Other works are duller in colour and do not display the same meticulous brush technique. The composition David slaying Goliath (1618, Museo del Prado, Madrid) is a collaborative work with Pieter Brueghel the Younger, in which the figures were the work of van Stalbemt. One group of works previously attributed to Adam Elsheimer has been reattributed to van Stalbemt. The influence of Elsheimer, which is particularly apparent in the composition, is believed to have been passed on via David Teniers the Elder, who had worked for a period in Elsheimer’s studio.[5] Van Stalbemt’s later work shows similarities with Hendrick van Balen's work.[1]

Protectors of the young artist

Adriaen van Stalbemt was also active as a printmaker. A series of landscape prints by his hand represent respectively a coastal marine view with ships, a watermill, a windmill, ruins and a castle on a mountain.

Gallery paintings ?Edit

Gallery paintings depict large rooms in which many paintings and other precious items are displayed in elegant surroundings. The earliest works in this genre depicted art objects together with other items such as scientific instruments or peculiar natural specimens. Frans Francken the Younger and Jan Brueghel the Elder started the genre by creating paintings of art and curiosity collections in the 1620s.[8] Some gallery paintings include portraits of the owners or collectors of the art objects or artists at work.[9] The genre became immediately quite popular and was followed by other artists such as Jan Brueghel the Younger, Cornelis de Baellieur, Hans Jordaens, David Teniers the Younger, Gillis van Tilborch and Hieronymus Janssens.

Diana and Callisto, Actaeon in the distance

A number of gallery paintings have traditionally been attributed to van Stalbemt. This includes the composition The Sciences and the Arts and the reduced replica of the lower right hand corner of that composition called The Geographer and the Naturalist (both in the Prado). A Collector's Cabinet, which is similar to the paintings in the Prado, was sold at Sotheby's on 9 July 2014 as lot 57. Most art historians now appear to agree that these works should be attributed to Hieronymus Francken II as van Stalbemt's figures differ from those in these gallery paintings. The staffage in all of the gallery interiors is now seen as most probably the work of as yet unidentified figure painters. Other gallery paintings that were formerly attributed to van Stalbemt have also been re-attributed to Hieronymus Francken II. Even so, some art historians still are of the view that van Stalbemt was also active in this genre. For instance, some art historians still see the hand of van Stalbemt in one of the best known gallery pictures - The Archdukes Albert and Isabella Visiting a Collector's Cabinet (collection of The Walters Art Museum in Baltimore, Maryland).[10]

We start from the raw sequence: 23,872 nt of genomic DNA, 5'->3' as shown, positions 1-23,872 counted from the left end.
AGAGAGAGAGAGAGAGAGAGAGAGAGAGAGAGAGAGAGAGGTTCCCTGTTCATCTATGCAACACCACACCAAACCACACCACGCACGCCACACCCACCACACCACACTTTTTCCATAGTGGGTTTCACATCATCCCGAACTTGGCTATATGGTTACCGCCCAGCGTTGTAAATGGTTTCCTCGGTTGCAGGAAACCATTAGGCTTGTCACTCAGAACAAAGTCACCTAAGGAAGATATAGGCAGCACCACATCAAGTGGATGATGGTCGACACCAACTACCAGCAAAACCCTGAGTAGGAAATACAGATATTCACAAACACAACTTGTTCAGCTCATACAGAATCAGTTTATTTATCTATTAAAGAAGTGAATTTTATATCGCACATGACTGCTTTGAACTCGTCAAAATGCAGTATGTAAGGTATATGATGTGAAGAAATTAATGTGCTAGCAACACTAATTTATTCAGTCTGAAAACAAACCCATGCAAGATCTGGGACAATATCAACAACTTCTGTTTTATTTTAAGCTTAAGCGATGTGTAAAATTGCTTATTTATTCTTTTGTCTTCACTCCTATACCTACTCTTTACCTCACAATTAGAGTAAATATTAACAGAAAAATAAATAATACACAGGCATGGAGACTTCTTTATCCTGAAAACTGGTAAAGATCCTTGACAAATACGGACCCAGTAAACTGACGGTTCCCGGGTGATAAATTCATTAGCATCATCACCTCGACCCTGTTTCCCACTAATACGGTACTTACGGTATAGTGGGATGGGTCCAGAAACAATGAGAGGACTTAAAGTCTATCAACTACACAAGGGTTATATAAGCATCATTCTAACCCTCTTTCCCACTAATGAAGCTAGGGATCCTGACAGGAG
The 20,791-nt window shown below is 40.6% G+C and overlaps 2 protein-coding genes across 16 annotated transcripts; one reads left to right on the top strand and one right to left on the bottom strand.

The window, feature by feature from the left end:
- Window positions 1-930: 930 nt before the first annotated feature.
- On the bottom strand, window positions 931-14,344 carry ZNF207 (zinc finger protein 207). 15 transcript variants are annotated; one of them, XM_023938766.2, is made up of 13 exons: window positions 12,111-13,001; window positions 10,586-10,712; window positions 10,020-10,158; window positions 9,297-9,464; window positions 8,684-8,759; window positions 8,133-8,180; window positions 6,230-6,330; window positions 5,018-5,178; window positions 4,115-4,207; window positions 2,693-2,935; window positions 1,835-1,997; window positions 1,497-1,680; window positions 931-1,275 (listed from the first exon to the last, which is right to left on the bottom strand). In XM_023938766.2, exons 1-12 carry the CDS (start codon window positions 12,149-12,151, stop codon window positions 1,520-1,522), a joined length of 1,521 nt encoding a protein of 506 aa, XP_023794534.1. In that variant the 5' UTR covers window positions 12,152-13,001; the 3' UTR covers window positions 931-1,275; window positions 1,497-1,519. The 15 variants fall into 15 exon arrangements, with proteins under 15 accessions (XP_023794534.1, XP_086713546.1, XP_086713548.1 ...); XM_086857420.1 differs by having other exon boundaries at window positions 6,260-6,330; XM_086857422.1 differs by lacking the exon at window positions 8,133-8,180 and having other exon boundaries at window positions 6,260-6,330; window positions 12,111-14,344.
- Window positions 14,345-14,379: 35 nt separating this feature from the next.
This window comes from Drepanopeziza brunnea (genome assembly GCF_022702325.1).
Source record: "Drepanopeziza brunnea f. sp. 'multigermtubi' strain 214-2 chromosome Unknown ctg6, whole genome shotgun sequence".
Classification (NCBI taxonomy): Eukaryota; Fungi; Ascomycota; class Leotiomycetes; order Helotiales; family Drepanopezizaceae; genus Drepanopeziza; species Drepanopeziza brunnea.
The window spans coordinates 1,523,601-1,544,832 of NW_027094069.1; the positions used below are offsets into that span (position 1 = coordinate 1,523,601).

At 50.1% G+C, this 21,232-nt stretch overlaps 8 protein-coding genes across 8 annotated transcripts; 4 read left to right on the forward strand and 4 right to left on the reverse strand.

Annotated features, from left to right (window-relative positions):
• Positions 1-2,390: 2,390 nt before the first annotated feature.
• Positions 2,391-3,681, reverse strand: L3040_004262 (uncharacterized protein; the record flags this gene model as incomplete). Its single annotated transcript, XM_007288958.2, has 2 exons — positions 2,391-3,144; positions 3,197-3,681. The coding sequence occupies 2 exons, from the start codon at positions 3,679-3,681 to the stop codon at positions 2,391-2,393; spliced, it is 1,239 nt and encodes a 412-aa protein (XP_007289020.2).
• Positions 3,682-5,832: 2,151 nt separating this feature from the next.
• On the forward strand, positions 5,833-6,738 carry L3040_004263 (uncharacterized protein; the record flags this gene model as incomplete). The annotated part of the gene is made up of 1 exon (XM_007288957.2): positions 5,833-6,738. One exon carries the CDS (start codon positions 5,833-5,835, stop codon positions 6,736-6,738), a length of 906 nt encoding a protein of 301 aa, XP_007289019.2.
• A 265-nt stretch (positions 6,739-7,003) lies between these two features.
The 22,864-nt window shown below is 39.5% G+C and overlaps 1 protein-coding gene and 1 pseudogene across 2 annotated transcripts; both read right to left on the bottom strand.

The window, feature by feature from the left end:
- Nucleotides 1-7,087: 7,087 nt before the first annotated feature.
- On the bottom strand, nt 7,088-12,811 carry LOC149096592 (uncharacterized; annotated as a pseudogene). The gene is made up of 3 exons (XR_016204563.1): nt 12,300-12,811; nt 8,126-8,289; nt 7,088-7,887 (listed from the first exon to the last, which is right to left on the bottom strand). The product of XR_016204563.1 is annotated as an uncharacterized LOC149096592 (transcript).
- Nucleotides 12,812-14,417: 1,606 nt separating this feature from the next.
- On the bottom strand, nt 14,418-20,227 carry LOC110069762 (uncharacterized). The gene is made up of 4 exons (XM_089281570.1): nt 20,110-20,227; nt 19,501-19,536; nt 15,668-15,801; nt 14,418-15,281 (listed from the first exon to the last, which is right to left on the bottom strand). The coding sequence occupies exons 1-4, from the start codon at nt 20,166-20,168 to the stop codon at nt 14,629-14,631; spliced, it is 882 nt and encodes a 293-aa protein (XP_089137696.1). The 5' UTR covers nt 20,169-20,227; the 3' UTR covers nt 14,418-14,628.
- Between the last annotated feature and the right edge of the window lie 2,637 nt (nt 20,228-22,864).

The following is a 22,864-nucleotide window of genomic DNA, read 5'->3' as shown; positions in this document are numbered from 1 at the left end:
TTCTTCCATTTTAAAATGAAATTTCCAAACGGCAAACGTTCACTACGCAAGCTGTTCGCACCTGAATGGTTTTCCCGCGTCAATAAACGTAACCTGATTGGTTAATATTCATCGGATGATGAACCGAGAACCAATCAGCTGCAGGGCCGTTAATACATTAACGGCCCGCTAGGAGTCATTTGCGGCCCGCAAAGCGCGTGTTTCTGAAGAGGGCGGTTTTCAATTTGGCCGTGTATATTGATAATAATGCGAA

Landscape with the ruin of an abbey
  1. ^ a b c d Hans Devisscher. "Stalbemt, Adriaen van." Grove Art Online. Oxford Art Online. Oxford University Press. Web. 9 October 2016
  2. ^ a b c d Frans Jozef Peter Van den Branden, Geschiedenis der Antwerpsche schilderschool, Antwerpen, 1883, p. 626-631 (in Dutch)
  3. ^ Adriaen van Stalbemt at the Netherlands Institute for Art History (in Dutch)
  4. ^ a b Adriaen van Stalbemt, A wooded landscape with an Allegory of the Four Elements at Christie's
  5. ^ a b K. Andrews, 'A Pseudo-Elsheimer Group: Adriaen van Stalbemt as Figure painter', in Burlington Magazine, CXV, 1973, pp. 301–6
  6. ^ Adriaen van Stalbemt, Waldlandschaft mit Bauern at Lemptertz (in German)
  7. ^ Adriaen van Stalbemt, Summer Archived 28 September 2016 at the Wayback Machine at Gallery De Jonckheere
  8. ^ Susan Merriam, Seventeenth-Century Flemish Garland Paintings. Still Life, Vision and the Devotional Image, Ashgate Publishing, Ltd., 2012
  9. ^ Alexander Marr, 'The Flemish 'Pictures of Collections' Genre: An Overview', Intellectual History Review, 20: 1, (2010), p. 5 — 25
  10. ^ Hieronymus Francken (II), A Collector's Cabinet at Sotheby's

External linksEdit